ROBERTO Frabetti, a pioneer in “Early Years Theatre” based in Italy’s Bologna, had just finished giving a dramatised account of the birthday celebration of Piccololorso, a tiny bear, during the play Cikeciak, when the father of a two-year-old girl approached him. “She wants to ask you something,” the father said. The girl was looking for Black. Initially puzzled, Frabetti realised that she was enquiring about a co-actor who posed as Black, while Frabetti was White. This was six months ago, when the same play was introduced, in which colourful figures of tigers, pigs, donkeys, geese, rats, hippos and worms appear as guests of Piccololorso’s birthday party.
“For an adult, recalling a six-month-old incident is not a big deal. But for a two-year-old, it is a long period in her childhood,” says Frabetti. He was in Mumbai recently to conduct a three-day masterclass for 22 Indian theatre professionals, who are engaged in developing plays for young audiences. With the focus on 0-3 year audience, the masterclass titled “Telling with Your Eyes”, was centred on the principles of “doing theatre” to communicate and tell stories starting from who we are.
Frabetti is the creative head of La Baracca-Testony Ragazzi, Bologna, a theatre hub for tiny tots from nursery schools. Since 1986, Frabetti’s group has collaborated with the Municipality of Bologna for “Ilteatro e il nido” (Theatre and crèche), a project dedicated to children under 36 months.“The idea was to explore whether a child can be a spectator. After 30 years, we can say that they can absolutely be the audience of theatre as well as other forms of art such as dance and music,” he says.
The shows created by La Baracca do not follow any formula: some of the best-known plays are rich in body images, while some such as Spot and The Colours of Water use light and colours. However, Frabetti does not dither to use words. Who Stole My Pizza, a thriller, narrates the story of a fox who wants pizza on his third birthday and features cut-out characters of mouse, beaver and others.
More than being skill-based, the masterclass focused on creating an experience for the young audience, recalls Choiti Ghosh, founder of Tram Theatre, one the participants. According to Shaili Sathyu, artistic director of Gillo, toddlers often build a sense of self by getting to know themselves and their surroundings. It is at this stage that they build a relationship with space, objects and people around them. This masterclass, says Sathyu, reinforced the belief she always nurtured: “The tonality and focus of a play must consider what children feel and should not be based on our idea of children.” Among her productions, Sathyu believes Kyon Kyon Ladki — a play for the age-group of 5-12 based on the story of Mahasweta Devi about an inquisitive girl — explores this principle.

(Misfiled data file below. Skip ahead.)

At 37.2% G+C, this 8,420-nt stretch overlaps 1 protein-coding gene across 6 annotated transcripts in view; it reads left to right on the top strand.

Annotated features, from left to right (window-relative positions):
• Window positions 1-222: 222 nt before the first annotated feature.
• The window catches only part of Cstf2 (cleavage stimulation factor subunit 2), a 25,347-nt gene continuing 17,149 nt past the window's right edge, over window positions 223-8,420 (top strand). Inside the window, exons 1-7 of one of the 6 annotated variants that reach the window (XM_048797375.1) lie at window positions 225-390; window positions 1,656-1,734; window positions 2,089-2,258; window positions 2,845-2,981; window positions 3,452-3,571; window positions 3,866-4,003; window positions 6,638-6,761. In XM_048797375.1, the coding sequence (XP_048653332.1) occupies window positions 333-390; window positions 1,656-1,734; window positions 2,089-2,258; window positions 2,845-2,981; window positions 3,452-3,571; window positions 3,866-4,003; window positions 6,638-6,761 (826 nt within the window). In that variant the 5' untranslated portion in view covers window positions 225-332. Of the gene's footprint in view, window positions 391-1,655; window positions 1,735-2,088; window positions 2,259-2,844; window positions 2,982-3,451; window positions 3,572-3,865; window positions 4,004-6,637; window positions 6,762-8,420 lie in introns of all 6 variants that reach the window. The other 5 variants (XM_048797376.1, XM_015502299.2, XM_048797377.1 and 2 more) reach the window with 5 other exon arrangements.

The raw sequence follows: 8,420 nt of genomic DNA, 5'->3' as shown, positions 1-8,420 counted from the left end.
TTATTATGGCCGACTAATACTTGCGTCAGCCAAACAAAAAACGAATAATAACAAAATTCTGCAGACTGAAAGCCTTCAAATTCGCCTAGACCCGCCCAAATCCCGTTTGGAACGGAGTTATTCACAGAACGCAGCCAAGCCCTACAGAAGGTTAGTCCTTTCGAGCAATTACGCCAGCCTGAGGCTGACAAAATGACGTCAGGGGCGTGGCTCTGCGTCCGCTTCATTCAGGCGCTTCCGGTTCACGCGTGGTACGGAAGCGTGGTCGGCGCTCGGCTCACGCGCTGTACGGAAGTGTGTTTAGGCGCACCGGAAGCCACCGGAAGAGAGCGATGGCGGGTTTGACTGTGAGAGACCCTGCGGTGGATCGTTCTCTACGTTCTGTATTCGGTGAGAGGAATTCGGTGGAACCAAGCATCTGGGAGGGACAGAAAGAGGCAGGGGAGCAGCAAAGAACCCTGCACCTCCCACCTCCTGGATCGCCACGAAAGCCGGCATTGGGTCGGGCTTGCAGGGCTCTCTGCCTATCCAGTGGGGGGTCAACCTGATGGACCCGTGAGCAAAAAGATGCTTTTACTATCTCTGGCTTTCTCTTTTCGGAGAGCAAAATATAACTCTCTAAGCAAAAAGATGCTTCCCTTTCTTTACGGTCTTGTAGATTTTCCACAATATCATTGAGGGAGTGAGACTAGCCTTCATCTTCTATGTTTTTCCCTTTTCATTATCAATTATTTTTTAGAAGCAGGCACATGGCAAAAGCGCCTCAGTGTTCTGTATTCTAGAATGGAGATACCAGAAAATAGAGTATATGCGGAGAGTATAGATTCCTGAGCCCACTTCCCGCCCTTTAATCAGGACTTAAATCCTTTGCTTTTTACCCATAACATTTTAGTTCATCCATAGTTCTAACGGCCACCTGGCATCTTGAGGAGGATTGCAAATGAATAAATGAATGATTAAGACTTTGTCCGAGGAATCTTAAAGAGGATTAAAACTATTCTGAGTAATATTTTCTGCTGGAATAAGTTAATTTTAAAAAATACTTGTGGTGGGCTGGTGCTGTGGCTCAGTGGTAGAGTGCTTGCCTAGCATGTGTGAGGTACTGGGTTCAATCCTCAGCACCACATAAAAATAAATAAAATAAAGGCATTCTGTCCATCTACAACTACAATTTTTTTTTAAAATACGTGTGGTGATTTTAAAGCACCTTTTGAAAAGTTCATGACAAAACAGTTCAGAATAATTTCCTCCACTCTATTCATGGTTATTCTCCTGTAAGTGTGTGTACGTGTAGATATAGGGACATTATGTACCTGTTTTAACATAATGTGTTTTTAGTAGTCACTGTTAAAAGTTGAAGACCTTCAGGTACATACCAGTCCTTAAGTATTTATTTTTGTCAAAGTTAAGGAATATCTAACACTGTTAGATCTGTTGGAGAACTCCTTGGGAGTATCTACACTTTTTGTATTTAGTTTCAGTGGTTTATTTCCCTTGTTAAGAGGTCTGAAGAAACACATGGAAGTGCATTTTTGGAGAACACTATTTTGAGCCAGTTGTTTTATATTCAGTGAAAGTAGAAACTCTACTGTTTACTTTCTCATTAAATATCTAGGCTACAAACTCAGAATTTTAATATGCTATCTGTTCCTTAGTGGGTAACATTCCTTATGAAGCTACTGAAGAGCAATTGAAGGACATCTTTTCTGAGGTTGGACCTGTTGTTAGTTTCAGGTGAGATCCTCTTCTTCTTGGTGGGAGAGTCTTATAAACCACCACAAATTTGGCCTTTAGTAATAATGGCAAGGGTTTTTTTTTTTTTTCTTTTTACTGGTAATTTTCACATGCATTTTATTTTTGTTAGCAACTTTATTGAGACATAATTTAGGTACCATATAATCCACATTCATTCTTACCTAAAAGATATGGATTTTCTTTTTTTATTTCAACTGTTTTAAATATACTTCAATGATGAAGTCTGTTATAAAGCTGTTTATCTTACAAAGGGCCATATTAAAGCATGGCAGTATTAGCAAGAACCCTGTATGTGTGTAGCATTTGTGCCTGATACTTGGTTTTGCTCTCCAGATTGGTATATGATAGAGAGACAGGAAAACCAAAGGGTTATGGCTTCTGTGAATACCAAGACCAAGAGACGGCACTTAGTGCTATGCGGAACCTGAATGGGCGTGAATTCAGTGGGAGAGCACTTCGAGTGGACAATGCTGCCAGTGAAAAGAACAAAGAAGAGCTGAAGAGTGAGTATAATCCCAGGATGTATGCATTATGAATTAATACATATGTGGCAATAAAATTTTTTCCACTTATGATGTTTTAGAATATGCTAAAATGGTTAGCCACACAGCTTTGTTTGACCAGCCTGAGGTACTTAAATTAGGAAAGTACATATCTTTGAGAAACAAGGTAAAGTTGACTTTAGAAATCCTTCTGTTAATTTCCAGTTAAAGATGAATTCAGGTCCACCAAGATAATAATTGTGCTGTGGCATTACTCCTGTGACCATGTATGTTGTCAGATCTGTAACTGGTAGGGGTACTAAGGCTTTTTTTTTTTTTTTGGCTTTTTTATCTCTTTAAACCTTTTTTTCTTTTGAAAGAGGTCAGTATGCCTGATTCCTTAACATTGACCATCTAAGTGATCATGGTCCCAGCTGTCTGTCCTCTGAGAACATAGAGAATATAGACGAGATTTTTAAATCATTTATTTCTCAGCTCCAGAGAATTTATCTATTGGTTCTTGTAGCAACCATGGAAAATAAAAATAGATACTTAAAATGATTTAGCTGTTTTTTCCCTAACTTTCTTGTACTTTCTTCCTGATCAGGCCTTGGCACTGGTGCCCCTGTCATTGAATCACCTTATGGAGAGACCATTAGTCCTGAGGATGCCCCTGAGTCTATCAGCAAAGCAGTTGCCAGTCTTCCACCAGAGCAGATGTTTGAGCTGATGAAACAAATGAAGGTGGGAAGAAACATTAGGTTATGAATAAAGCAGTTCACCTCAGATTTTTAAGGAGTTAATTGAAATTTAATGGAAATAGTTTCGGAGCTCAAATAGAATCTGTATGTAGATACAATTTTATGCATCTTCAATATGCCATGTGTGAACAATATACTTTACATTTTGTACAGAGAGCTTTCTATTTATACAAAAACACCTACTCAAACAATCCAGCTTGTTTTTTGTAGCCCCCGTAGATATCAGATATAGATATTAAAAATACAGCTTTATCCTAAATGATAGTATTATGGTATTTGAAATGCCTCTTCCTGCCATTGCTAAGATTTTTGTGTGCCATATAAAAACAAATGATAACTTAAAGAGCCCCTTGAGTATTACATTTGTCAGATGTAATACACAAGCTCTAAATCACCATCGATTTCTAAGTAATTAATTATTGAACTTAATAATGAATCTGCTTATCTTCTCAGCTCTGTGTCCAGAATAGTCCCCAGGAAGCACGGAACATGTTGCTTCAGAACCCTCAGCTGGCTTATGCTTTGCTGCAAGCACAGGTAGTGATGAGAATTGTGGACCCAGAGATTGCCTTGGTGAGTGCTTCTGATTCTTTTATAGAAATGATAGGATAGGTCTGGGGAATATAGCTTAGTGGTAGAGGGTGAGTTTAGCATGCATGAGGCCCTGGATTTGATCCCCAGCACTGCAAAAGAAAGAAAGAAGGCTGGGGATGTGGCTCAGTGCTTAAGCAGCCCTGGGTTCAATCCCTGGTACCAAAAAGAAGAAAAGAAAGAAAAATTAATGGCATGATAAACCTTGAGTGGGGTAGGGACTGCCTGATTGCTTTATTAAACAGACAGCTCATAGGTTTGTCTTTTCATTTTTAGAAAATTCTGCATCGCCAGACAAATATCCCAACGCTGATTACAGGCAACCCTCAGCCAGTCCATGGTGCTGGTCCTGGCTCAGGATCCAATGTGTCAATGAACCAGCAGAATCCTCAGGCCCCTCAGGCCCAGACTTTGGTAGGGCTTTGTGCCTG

A myth about young audience is that they have short attention span. Frabetti started his masterclass by busting it. He showed video recordings of a performance, which captures audience of 1-3-year-olds watching a show in rapt attention, some even had soothers in their mouth. When Frabetti conceptualised his first play — Aqua, the story of a drop of water travelling to meet the ocean — he restricted its length to 10-minutes. Today, confident of holding a child’s attention, they create pieces which are up to 45-minute long. “Some children love theatre, some don’t. That’s normal,” he says.
Most of the Indian theatre practitioners create plays for children five years and above. In Mumbai, these plays are mostly staged during Summertime at Prithvi Theatre and Summer Fiesta at the National Centre Performing Arts. Next year, Sathyu wishes to develop plays for 2-4 year olds. “I wish to start the process by collaborating with balwadis (creches) and play-schools,” she says. The most important aspect would be to find intimate spaces that will accommodate 30-40 children, like a school or community hall. That’s the audience strength Frabetti prefers too.
Dhanedra Kawade, who has directed children’s plays like Rang Rangila Gittu Girgit, admitted to revisiting the way he created plays for the young audience. “They are attracted to visuals and sound. Children explore visually even if they don’t understand everything.” He wants to work on his next production, Panchatantra 2, likely to open in February 2017.